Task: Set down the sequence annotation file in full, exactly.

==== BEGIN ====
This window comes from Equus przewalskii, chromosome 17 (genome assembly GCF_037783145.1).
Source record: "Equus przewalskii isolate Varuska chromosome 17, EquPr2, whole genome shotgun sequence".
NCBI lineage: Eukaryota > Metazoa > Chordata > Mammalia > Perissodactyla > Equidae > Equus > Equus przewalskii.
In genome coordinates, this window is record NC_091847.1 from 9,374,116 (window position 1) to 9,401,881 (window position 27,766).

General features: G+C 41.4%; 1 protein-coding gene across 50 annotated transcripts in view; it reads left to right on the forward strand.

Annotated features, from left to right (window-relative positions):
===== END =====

This window comes from Equus przewalskii, chromosome 17 (genome assembly GCF_037783145.1).
Source record: "Equus przewalskii isolate Varuska chromosome 17, EquPr2, whole genome shotgun sequence".
NCBI lineage: Eukaryota > Metazoa > Chordata > Mammalia > Perissodactyla > Equidae > Equus > Equus przewalskii.
In genome coordinates, this window is record NC_091847.1 from 9,374,116 (window position 1) to 9,401,881 (window position 27,766).

General features: G+C 41.4%; 1 protein-coding gene across 50 annotated transcripts in view; it reads left to right on the forward strand.

Annotated features, from left to right (window-relative positions):